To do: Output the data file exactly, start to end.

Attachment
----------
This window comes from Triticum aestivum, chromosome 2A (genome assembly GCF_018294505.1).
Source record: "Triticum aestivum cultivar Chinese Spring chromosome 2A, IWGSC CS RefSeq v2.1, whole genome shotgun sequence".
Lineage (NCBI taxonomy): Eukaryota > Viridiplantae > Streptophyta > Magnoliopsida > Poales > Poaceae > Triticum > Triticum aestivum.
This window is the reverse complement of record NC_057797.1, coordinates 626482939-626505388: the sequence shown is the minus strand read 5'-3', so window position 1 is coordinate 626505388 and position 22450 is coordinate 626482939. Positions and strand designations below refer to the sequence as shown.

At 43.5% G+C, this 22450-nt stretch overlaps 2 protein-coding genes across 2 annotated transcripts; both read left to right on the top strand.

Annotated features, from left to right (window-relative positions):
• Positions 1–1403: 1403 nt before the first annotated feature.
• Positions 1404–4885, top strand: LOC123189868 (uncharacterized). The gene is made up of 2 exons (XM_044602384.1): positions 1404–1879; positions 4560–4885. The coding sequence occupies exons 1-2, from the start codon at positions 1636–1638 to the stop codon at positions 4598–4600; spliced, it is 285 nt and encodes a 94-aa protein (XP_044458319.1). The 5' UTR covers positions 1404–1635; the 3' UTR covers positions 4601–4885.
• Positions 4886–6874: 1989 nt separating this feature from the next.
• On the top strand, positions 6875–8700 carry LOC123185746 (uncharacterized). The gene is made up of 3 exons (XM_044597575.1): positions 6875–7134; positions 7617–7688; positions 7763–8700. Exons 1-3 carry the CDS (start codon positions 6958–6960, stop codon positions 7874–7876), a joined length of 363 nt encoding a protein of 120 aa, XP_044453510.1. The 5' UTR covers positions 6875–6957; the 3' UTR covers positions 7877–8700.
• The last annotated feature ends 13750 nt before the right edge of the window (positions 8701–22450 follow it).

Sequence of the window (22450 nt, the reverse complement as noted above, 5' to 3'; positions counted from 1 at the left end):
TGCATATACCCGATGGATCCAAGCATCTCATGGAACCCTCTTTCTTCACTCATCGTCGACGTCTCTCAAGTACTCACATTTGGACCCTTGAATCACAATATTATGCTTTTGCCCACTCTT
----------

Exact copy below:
This window comes from Triticum aestivum, chromosome 2A (genome assembly GCF_018294505.1).
Source record: "Triticum aestivum cultivar Chinese Spring chromosome 2A, IWGSC CS RefSeq v2.1, whole genome shotgun sequence".
Lineage (NCBI taxonomy): Eukaryota > Viridiplantae > Streptophyta > Magnoliopsida > Poales > Poaceae > Triticum > Triticum aestivum.
This window is the reverse complement of record NC_057797.1, coordinates 626482939-626505388: the sequence shown is the minus strand read 5'-3', so window position 1 is coordinate 626505388 and position 22450 is coordinate 626482939. Positions and strand designations below refer to the sequence as shown.

At 43.5% G+C, this 22450-nt stretch overlaps 2 protein-coding genes across 2 annotated transcripts; both read left to right on the top strand.

Annotated features, from left to right (window-relative positions):
• Positions 1–1403: 1403 nt before the first annotated feature.
• Positions 1404–4885, top strand: LOC123189868 (uncharacterized). The gene is made up of 2 exons (XM_044602384.1): positions 1404–1879; positions 4560–4885. The coding sequence occupies exons 1-2, from the start codon at positions 1636–1638 to the stop codon at positions 4598–4600; spliced, it is 285 nt and encodes a 94-aa protein (XP_044458319.1). The 5' UTR covers positions 1404–1635; the 3' UTR covers positions 4601–4885.
• Positions 4886–6874: 1989 nt separating this feature from the next.
• On the top strand, positions 6875–8700 carry LOC123185746 (uncharacterized). The gene is made up of 3 exons (XM_044597575.1): positions 6875–7134; positions 7617–7688; positions 7763–8700. Exons 1-3 carry the CDS (start codon positions 6958–6960, stop codon positions 7874–7876), a joined length of 363 nt encoding a protein of 120 aa, XP_044453510.1. The 5' UTR covers positions 6875–6957; the 3' UTR covers positions 7877–8700.
• The last annotated feature ends 13750 nt before the right edge of the window (positions 8701–22450 follow it).

Sequence of the window (22450 nt, the reverse complement as noted above, 5' to 3'; positions counted from 1 at the left end):
TGCATATACCCGATGGATCCAAGCATCTCATGGAACCCTCTTTCTTCACTCATCGTCGACGTCTCTCAAGTACTCACATTTGGACCCTTGAATCACAATATTATGCTTTTGCCCACTCTT